Boris Johnson is waging culture war against trade unions, warns TUC chief

The UK government has been accused of waging a culture war against workers rather than pushing to resolve strikes on the railways, amid growing anger among public sector workers over pay and conditions.

The head of the TUC said ministers appeared to be more interested in stoking tensions between different groups of workers by making an example of striking railway unions and their members before a broader summer of industrial action.

Speaking to the Guardian as the biggest strikes on the network since the 1980s entered a third day, Frances O’Grady said: “It is worth stating the bleeding obvious, but this is all about culture wars. And we are top of the list. You have to understand everything through that prism.

“It’s more about being seen to pick a fight – with hostility, sowing division. That is the point. So policy success [averting the strikes] isn’t really the goal.”

Instead of helping broker a deal between the train operating companies and the RMT rail union, she suggested ministers were deliberately whipping up societal tensions in the hope of driving a wedge between unionised workers and the rest of society.

The government has so far refused to play a formal role in negotiations and said it plans to change the law to allow agency workers to replace striking staff.

tuttavia, O’Grady said using culture war tactics to demonise unionised employees was bound to backfire as workers across society struggle with wages failing to keep pace with the soaring cost of living.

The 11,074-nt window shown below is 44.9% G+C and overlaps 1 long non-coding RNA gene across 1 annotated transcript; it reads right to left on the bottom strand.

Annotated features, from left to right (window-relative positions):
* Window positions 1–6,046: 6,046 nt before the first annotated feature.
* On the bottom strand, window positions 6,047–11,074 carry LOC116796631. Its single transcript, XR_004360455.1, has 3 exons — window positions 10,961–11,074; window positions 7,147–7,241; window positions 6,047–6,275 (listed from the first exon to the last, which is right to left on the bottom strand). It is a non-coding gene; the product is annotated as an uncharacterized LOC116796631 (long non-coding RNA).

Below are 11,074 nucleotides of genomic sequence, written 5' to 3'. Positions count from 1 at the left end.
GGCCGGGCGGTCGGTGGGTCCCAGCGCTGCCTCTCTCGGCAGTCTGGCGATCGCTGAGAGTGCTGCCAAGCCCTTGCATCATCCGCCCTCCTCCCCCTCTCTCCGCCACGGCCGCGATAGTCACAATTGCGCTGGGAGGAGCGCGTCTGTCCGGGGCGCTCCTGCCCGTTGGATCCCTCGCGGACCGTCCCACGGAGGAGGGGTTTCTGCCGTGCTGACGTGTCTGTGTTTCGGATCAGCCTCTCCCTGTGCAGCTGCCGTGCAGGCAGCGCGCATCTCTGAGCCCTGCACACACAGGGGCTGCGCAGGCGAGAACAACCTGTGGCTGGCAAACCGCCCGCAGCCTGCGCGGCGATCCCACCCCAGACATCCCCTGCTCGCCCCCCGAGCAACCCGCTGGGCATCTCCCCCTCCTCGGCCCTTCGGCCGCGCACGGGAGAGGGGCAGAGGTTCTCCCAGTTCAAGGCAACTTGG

Ministers are considering options for public sector pay increases against a backdrop of growing unrest over the cost of living crisis, with NHS staff, teachers and civil servants bracing for potential industrial action. A report in the Financial Times suggested ministers were considering pay rises of up to 5%, up from expectations for a deal in the range of 2-3%, to reflect the impact of the cost of living crisis.

Paul Nowak, the TUC’s deputy general secretary, suggested the government would come unstuck if it attempted to drive a wedge between low-paid workers in health and social care and the rest of society.

“How do you play a culture war against a group of low-paid women who are saying we have no alternative," Egli ha detto. “These aren’t people who are taking strike action for fun. They just literally feel they have no alternative.”

The Treasury insists public sector pay increases must be “proportionate and balanced with the need to manage inflationary pressures and public sector finances”.

Rishi Sunak is believed to be pressing government departments to stick within funding limits set at his spending review last October, while any bigger pay rises would need to be achieved by finding savings elsewhere.

The TUC has written to the chancellor to request a meeting over the government’s plans for public sector pay, warning that any further restraint amid the cost of living crisis would come as a hammer blow to the morale of staff after the coronavirus pandemic and a decade of austerity.

“This government, credo, doesn’t get that the majority of the public service workforce and our membership in public services are women,” O’Grady said. “What I really get when I speak to care workers, nurses, cleaners, they are really fed up with this patrician attitude as if our wages don’t count. And they do.”

The transport secretary, Grant Shapps, said the rail strikes had failed to bring the transport system to a halt, while urging union leaders “not to keep hamstringing the country”.

“The only chaos these strikes are causing isn’t on our transport system but on the day-to-day lives of hardworking people and for businesses around the country. Rather than standing on picket lines, union representatives should be back around the negotiating table and agree a deal to bring our rail industry into the 21st century," Egli ha detto.

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